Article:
As project teams become more globalized and cross-functional, project managers continually reevaluate processes. And it’s a delicate task! Too much change at once can disrupt a team’s productivity, and on the other hand, slow improvements inevitably hurt innovation.
You’ve come across sophisticated tools like Gantt charts and Kanban boards, but you’re not entirely convinced one is the right process solution for your project—and team—needs.
This guide will explain the differences between Gantt chart vs. Kanban board, how to use each for project management, and what points you should consider when choosing.
- Gantt chart vs. Kanban board: A deep dive
- What is a Gantt chart?
- What is a Kanban board?
- Using the Gantt view and Board view in ClickUp for project management
- ClickUp gives you the flexibility to view your work, your way
Gantt chart vs. Kanban board: A deep dive
It’s important to note these two project management tools are not better than the other. How a project management tool is introduced, trained, and adopted makes all the difference to success. The best approach to deciding between a Gantt chart or Kanban board for your project is this:
Gantt charts are best for keeping track of related, complex projects lasting weeks, months, and even years. An everyday use case is a project manager visualizing the progress of their campaigns across multiple teams.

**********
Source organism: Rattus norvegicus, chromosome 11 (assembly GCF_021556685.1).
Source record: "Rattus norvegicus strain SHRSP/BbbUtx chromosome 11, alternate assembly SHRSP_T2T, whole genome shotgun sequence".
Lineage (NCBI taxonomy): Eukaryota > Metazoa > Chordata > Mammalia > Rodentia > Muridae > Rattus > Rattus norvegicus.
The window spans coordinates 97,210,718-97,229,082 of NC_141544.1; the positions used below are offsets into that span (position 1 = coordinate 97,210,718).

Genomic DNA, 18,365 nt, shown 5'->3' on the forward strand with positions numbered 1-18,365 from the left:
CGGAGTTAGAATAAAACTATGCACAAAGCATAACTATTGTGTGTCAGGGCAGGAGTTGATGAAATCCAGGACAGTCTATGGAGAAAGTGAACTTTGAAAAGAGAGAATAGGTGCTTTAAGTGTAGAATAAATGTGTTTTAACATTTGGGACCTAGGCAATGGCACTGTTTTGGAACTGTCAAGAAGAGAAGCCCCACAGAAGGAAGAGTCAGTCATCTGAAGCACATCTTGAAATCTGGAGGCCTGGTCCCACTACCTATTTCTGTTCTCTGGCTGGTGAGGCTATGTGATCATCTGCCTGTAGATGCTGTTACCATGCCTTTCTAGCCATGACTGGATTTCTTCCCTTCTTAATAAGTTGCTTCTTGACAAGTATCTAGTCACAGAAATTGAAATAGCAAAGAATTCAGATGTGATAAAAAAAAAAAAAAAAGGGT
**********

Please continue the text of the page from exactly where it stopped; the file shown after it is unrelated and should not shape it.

Kanban boards are best used for focusing on continuous workflow, individual task prioritization, and work in progress limits. An everyday use case is software development teams visualizing all work in flight as tasks move through each stage toward completion.
Now let’s look under the hood of each as we continue our Gantt chart vs. Kanban board showdown!
What is a Gantt chart?
A Gantt chart is a horizontal bar diagram illustrating the start and due dates of a project’s schedule. Gantt charts also show important project milestones and how tasks are dependent on one another. These features help teams plan detailed, complex projects over any time period.
The six main components of a typical Gantt chart are:
- Milestones: illustrate crucial dates to a project’s on-time completion and success identified by a symbol
- Arrows/Lines: indicate which tasks are blocking and waiting on others (called dependencies)